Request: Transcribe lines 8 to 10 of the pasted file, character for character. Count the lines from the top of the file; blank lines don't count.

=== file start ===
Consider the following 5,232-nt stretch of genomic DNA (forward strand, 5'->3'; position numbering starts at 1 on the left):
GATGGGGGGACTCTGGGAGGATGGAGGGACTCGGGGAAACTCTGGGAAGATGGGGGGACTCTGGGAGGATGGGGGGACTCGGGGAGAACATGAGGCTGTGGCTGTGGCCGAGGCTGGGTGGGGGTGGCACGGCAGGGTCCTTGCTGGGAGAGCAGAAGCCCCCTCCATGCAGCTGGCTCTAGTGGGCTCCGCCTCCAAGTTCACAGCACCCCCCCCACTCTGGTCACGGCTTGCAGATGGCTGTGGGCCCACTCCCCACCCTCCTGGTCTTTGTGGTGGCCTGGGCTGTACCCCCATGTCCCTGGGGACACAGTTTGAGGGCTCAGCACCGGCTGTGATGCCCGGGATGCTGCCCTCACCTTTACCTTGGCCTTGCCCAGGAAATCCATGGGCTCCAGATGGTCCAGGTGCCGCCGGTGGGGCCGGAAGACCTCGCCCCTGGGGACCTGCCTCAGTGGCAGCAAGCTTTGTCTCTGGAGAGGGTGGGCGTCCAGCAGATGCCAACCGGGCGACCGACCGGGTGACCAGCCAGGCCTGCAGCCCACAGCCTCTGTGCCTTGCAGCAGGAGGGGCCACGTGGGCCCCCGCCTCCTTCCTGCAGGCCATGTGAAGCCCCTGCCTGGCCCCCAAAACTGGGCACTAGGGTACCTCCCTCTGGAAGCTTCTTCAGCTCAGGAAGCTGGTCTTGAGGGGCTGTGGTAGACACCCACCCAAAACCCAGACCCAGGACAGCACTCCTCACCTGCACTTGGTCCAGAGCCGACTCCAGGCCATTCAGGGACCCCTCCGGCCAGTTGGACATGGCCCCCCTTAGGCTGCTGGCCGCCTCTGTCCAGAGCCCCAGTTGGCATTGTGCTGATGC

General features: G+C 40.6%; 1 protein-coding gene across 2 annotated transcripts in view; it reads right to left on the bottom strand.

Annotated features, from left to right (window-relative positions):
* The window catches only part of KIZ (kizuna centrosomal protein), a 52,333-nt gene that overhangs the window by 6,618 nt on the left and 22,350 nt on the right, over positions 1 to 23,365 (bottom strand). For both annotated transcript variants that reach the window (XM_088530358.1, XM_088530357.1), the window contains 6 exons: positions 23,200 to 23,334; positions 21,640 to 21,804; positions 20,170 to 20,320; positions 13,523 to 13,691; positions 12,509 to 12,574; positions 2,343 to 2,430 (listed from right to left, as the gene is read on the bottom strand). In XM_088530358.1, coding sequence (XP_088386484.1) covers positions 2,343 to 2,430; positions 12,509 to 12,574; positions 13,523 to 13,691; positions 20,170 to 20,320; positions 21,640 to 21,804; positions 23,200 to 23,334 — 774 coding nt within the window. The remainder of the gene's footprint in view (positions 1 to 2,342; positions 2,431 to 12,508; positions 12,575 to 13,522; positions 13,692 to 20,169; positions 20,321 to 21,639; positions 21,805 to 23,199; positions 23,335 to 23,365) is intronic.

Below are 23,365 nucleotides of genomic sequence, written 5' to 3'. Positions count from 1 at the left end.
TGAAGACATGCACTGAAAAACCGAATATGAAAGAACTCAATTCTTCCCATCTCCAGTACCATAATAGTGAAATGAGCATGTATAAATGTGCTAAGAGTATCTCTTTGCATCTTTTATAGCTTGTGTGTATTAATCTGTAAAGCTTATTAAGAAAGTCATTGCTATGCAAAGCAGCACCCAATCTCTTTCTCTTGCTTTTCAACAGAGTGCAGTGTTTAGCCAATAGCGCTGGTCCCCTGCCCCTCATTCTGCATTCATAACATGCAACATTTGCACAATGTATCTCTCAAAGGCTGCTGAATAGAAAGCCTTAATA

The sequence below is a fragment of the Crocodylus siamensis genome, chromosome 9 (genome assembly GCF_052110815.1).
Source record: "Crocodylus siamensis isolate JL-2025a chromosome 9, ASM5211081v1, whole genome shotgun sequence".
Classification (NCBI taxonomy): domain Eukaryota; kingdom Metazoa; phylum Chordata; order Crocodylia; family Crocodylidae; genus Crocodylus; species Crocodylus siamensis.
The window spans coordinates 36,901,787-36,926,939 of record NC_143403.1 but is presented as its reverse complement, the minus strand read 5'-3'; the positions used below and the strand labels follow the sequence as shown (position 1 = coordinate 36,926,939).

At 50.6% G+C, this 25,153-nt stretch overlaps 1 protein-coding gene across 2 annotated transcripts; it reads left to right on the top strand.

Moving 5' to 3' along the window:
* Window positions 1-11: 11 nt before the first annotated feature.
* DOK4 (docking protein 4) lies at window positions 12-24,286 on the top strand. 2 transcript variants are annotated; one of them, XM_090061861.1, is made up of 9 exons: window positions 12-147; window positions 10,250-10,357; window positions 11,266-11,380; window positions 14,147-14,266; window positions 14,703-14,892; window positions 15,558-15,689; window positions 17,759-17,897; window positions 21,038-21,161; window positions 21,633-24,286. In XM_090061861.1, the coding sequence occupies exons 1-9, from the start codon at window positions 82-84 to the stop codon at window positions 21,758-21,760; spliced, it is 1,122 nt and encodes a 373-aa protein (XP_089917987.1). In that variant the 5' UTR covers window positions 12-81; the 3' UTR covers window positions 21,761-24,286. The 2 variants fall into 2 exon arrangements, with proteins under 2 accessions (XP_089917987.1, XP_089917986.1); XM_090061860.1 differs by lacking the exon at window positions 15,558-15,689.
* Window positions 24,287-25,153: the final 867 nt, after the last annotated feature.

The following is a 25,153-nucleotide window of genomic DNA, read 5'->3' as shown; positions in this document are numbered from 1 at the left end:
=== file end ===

The sequence below is a fragment of the Crocodylus siamensis genome, chromosome 9 (genome assembly GCF_052110815.1).
Source record: "Crocodylus siamensis isolate JL-2025a chromosome 9, ASM5211081v1, whole genome shotgun sequence".
Classification (NCBI taxonomy): domain Eukaryota; kingdom Metazoa; phylum Chordata; order Crocodylia; family Crocodylidae; genus Crocodylus; species Crocodylus siamensis.